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sufficient for the collection of a personal property tax; it must conform to scientific principles. An examination of the rates in the various cantons furnished the key to the problem.

In the first group the tax ranges from 40 to 70c per $100 and is much less in the smaller estates.

In the second group the rate is varied, which results in the varied success of the tax. Where the rate is high, from $1 to $1.20 per $100, the returns are meager on that class of property which can evade taxation, but the returns are much more complete where the tax does not exceed from 40 to 60c on $100.

The third group, owing to its economical and financial position, is not compelled to raise as much revenue as in the second and fourth groups, and the tax does not exceed from 30 to 60c on $100. The result is that little tangible property seeks to avoid taxation.

In the fourth group the tax ranges from 80c to $2.00 on $100, and the result is all but a complete failure. All property that can evade taxation escapes and in contrast with the other three groups, the revenue is very small.

To summarize, the experience of Switzerland is that, where the tax does not exceed 50c on $100, the returns from a given amount of property are much greater than the returns from the same amount of property on which the tax ranges from 50c to $2, returns decreasing as the tax increases.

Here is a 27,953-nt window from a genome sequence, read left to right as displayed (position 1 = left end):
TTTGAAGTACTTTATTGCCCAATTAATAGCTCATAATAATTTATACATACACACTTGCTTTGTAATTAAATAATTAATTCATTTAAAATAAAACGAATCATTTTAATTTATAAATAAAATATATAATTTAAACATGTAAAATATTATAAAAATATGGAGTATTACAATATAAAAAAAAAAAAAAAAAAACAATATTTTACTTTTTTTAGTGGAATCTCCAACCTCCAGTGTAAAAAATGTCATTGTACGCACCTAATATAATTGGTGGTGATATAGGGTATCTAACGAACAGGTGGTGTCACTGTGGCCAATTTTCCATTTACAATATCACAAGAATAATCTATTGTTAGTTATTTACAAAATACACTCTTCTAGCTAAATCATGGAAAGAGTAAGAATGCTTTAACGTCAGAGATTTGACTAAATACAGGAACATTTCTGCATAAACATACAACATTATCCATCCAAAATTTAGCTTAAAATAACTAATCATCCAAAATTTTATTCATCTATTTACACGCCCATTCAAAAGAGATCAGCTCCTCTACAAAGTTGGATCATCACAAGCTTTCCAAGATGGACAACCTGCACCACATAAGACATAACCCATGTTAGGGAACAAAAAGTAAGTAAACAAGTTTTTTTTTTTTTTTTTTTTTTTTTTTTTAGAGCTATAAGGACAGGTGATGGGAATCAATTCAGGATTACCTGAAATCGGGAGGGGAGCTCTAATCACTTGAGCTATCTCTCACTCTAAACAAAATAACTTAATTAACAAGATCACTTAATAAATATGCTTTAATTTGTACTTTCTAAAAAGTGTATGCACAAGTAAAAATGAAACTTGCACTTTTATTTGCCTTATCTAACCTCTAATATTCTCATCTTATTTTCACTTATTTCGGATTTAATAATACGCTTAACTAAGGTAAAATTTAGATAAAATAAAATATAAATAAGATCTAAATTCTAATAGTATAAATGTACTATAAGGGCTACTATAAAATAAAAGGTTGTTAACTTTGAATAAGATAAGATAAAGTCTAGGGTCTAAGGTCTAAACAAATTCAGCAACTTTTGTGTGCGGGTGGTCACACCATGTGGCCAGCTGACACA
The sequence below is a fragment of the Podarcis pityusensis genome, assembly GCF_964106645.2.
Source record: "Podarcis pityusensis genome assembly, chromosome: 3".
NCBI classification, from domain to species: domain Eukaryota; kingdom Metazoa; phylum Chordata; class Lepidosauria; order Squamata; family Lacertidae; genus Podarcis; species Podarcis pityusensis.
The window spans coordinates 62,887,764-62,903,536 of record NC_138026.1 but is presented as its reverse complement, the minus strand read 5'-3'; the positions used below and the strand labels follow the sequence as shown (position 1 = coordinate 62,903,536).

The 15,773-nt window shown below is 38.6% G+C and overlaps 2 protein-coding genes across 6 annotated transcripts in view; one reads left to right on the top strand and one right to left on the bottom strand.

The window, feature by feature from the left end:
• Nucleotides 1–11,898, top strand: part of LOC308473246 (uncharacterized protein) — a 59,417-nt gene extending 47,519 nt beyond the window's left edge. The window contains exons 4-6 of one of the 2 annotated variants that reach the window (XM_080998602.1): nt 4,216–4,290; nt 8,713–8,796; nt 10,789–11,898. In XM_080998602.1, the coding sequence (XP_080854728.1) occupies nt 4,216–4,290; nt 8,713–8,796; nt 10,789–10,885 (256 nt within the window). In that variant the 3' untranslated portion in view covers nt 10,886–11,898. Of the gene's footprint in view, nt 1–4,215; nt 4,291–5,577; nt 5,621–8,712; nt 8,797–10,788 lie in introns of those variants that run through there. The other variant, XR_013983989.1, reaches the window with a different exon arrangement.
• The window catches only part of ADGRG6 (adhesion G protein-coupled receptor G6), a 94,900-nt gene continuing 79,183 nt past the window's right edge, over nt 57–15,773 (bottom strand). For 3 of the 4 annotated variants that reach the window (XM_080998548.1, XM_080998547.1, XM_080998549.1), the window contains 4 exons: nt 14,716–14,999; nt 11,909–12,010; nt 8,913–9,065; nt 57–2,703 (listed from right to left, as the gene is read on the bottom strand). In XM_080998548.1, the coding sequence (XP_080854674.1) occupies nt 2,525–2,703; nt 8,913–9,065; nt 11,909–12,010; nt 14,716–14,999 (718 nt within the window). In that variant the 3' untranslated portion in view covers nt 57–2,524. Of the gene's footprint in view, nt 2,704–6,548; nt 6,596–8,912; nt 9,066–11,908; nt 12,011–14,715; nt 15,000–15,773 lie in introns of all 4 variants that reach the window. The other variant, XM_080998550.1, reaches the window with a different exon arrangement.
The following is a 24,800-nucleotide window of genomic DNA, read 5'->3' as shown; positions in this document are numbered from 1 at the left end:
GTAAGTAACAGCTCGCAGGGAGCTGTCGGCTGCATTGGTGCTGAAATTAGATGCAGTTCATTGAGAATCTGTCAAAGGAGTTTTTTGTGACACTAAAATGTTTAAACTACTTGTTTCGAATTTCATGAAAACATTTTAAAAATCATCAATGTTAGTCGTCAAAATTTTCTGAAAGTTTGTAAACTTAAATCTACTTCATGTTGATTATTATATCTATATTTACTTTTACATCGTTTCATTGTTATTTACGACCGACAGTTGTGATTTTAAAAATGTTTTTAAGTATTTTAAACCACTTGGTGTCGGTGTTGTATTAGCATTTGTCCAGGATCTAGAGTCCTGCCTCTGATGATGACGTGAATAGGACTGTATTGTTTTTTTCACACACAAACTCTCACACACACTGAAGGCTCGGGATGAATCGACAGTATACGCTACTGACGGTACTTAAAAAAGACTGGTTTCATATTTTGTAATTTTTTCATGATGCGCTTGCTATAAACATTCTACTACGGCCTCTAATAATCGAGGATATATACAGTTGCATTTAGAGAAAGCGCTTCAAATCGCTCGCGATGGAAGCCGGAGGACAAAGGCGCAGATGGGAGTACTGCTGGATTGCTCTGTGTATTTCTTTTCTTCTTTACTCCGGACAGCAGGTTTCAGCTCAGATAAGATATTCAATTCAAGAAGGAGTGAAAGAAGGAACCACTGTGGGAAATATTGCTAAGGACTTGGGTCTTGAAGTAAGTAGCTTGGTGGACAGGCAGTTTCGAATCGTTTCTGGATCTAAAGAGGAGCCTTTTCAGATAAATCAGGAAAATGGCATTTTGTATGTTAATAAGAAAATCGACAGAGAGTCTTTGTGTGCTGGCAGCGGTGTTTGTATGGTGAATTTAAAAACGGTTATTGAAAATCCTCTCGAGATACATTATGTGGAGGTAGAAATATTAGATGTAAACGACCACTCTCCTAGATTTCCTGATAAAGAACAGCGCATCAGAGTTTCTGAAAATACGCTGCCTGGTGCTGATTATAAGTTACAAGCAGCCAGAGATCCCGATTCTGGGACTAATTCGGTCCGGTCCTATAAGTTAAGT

Prof. Bullock, to whom we are indebted for many interesting facts in connection with the Swiss system of the personal property tax, says: “Swiss experience shows that, with good administration and a moderate rate of taxation, personal property can be taxed with reasonable success. It also demonstrates that the most Draconian laws and rigorous administration are powerless to reach the great mass of personalty when the tax rate exceeds the bonds of reason and moderation. In Switzerland this fact finds general recognition; if American states would take it to heart they could speedily solve the most difficult problem in the whole realm of taxation.”


However, we do not need to go to Switzerland, Baltimore or Pennsylvania to study the minimum tax on intangibles. In 1910 the Minnesota Legislature placed a three mill tax on monies and credits. Prior to that time taxing officials, including their most able tax commission, despaired of listing any considerable portion of this class of property. In 1910 the assessed value of monies and credits included in the three mill tax law amounted to $13,919,806. In 1911, under the new law, the amount returned for taxation was $115,676,126, an increase of 731 per cent